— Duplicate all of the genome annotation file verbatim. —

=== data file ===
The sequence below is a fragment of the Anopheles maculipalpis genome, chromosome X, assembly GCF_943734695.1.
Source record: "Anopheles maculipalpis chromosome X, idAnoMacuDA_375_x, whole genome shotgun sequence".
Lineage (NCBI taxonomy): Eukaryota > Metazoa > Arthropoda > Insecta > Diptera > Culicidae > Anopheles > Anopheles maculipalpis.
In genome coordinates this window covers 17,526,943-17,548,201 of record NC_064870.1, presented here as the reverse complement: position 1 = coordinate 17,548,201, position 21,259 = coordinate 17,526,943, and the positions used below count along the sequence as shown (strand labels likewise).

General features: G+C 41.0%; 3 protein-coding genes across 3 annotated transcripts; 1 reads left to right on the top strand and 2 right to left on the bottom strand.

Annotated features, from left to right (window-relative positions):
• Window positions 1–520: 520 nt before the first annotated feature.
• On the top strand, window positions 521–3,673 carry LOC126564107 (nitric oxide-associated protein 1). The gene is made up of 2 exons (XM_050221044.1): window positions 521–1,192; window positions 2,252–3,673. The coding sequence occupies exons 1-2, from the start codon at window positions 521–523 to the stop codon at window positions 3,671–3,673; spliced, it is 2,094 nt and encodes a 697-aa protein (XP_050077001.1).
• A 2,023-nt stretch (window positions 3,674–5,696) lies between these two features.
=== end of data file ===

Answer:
The sequence below is a fragment of the Anopheles maculipalpis genome, chromosome X, assembly GCF_943734695.1.
Source record: "Anopheles maculipalpis chromosome X, idAnoMacuDA_375_x, whole genome shotgun sequence".
Lineage (NCBI taxonomy): Eukaryota > Metazoa > Arthropoda > Insecta > Diptera > Culicidae > Anopheles > Anopheles maculipalpis.
In genome coordinates this window covers 17,526,943-17,548,201 of record NC_064870.1, presented here as the reverse complement: position 1 = coordinate 17,548,201, position 21,259 = coordinate 17,526,943, and the positions used below count along the sequence as shown (strand labels likewise).

General features: G+C 41.0%; 3 protein-coding genes across 3 annotated transcripts; 1 reads left to right on the top strand and 2 right to left on the bottom strand.

Annotated features, from left to right (window-relative positions):
• Window positions 1–520: 520 nt before the first annotated feature.
• On the top strand, window positions 521–3,673 carry LOC126564107 (nitric oxide-associated protein 1). The gene is made up of 2 exons (XM_050221044.1): window positions 521–1,192; window positions 2,252–3,673. The coding sequence occupies exons 1-2, from the start codon at window positions 521–523 to the stop codon at window positions 3,671–3,673; spliced, it is 2,094 nt and encodes a 697-aa protein (XP_050077001.1).
• A 2,023-nt stretch (window positions 3,674–5,696) lies between these two features.